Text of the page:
Malaysia deports Myanmar nationals despite court order
LUMUT, Feb 23: Malaysia on Tuesday deported over 1,000 Myanmar detainees back to their homeland just weeks after a coup, despite a court order halting the repatriation and a storm of criticism from rights groups.
The migrants were ferried on buses and trucks to a military base on Malaysia's west coast where three Myanmar navy ships had docked.
The United States and the United Nations had criticised the plan, while rights groups said there were asylum seekers among the group.
Hours before the deportation, a Kuala Lumpur court ordered it should be temporarily halted to allow activists to present a legal challenge.
They argued it should not go ahead as Malaysia would breach its international duties if it deported vulnerable people, and that the Myanmar military's seizure of power meant they were at even greater risk.
But the vessels later set sail carrying 1,086 of the detainees, with authorities offering no explanation as to why the court order had been ignored.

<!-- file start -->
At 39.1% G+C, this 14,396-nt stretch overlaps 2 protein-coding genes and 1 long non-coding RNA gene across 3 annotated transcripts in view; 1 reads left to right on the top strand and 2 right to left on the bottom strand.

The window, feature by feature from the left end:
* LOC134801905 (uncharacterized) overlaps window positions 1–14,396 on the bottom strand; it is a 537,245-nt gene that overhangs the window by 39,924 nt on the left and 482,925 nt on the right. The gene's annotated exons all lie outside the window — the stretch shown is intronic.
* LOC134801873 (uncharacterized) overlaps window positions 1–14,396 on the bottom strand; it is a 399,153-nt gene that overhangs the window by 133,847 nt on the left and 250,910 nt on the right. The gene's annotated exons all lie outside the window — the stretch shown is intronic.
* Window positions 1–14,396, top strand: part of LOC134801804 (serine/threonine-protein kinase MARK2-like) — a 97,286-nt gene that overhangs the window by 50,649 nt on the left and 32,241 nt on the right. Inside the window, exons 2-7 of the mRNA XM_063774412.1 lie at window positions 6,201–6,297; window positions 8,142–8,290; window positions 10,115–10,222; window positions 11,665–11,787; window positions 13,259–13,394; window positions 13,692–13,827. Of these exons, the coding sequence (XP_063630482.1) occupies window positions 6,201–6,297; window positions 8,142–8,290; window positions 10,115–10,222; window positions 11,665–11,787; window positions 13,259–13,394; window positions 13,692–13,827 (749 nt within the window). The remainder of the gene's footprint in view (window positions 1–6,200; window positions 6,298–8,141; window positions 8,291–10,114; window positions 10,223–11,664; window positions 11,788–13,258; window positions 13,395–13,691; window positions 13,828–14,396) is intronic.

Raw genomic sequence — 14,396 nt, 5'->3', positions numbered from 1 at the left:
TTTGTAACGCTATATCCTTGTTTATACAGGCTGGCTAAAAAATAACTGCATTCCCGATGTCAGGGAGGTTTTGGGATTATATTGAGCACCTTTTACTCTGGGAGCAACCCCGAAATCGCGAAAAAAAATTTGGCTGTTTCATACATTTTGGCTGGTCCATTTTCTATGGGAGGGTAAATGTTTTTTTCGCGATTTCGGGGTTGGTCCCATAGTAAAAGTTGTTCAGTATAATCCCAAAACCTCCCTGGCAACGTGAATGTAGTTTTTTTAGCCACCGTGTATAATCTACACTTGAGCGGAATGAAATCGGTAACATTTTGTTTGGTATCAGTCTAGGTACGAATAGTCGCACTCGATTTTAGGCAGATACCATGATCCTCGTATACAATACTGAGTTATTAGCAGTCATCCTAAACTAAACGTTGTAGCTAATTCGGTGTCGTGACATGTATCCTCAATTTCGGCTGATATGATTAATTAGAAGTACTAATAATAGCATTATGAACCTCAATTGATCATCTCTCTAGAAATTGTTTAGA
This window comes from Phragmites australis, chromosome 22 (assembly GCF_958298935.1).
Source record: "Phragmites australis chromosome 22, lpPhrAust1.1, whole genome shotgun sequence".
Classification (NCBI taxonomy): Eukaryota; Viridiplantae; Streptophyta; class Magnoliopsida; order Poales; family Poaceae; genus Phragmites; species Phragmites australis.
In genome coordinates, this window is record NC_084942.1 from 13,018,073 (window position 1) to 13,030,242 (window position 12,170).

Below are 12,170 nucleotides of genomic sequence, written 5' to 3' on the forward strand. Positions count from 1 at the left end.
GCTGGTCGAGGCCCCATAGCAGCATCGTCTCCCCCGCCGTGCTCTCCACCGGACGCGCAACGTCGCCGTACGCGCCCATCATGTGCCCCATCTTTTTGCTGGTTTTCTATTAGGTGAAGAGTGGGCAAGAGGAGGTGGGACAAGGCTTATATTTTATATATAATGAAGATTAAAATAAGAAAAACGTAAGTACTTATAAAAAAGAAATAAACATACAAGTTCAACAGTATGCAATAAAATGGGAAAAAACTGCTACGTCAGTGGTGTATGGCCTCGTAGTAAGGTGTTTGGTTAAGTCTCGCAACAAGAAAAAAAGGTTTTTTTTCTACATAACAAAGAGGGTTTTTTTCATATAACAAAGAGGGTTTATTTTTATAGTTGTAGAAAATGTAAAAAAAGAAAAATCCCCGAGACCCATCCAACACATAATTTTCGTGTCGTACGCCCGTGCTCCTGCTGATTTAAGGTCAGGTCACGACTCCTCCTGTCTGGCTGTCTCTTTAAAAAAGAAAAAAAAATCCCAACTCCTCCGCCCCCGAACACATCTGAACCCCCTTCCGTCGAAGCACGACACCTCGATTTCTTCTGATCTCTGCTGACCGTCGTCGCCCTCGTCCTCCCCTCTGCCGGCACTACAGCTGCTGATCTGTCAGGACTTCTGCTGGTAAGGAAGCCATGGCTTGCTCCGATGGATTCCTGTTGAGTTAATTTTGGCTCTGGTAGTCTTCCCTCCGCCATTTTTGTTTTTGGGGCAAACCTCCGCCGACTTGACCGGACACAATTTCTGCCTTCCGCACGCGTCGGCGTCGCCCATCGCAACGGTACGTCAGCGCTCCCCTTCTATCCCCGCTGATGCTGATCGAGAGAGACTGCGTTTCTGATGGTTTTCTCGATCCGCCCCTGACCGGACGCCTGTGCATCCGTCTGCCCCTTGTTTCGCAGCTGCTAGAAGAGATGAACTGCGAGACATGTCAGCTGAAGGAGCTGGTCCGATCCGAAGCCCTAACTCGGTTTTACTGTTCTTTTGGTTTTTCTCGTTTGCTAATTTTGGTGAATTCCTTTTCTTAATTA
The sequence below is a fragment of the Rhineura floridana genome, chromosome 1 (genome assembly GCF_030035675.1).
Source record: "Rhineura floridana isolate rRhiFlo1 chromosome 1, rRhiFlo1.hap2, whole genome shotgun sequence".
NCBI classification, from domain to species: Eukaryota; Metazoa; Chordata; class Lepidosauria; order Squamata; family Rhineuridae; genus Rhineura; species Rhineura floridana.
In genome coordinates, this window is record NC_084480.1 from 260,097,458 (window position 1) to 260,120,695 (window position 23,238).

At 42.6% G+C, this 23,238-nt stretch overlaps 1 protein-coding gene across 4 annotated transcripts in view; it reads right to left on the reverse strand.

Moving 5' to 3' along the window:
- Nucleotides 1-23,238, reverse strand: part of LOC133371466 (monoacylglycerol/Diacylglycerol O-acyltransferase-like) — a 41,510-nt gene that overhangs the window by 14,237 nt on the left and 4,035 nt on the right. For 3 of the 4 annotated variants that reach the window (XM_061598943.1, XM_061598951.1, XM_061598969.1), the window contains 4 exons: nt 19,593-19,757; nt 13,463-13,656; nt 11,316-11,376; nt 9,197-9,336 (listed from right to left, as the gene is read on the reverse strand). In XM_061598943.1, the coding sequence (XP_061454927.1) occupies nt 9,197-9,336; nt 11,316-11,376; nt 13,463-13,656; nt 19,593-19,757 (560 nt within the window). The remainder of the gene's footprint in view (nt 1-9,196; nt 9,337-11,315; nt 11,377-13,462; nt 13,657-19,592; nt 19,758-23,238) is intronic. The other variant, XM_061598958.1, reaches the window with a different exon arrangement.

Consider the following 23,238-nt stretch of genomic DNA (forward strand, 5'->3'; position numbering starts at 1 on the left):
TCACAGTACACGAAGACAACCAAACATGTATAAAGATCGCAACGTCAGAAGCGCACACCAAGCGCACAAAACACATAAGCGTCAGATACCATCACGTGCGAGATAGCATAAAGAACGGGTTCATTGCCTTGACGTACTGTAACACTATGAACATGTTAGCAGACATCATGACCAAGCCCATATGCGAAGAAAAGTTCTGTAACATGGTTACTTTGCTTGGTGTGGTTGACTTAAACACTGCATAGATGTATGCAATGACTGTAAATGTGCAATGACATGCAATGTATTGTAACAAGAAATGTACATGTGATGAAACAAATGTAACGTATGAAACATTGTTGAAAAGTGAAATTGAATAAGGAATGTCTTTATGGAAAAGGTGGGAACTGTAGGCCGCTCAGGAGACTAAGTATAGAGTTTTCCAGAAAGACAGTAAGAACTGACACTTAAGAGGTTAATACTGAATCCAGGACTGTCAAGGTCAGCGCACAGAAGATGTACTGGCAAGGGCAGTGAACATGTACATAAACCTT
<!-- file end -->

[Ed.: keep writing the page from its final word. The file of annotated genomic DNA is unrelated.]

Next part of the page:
Malaysian immigration chief Khairul Dzaimee Daud offered assurances no members of the persecuted Rohingya minority -- not recognised as citizens in Myanmar -- or asylum seekers had been deported.
"All of those who have been deported agreed to return of their own free will, without being forced," he said.
Those deported had been held in immigration detention centres since 2020, he said.
Authorities earlier said 1,200 detainees were to be deported, and it was not clear why the final number was lower.
Officials insist those sent back had committed offences such as overstaying their visas, and the deportation was part of their regular programme of repatriating migrants from poorer parts of Asia. -AFP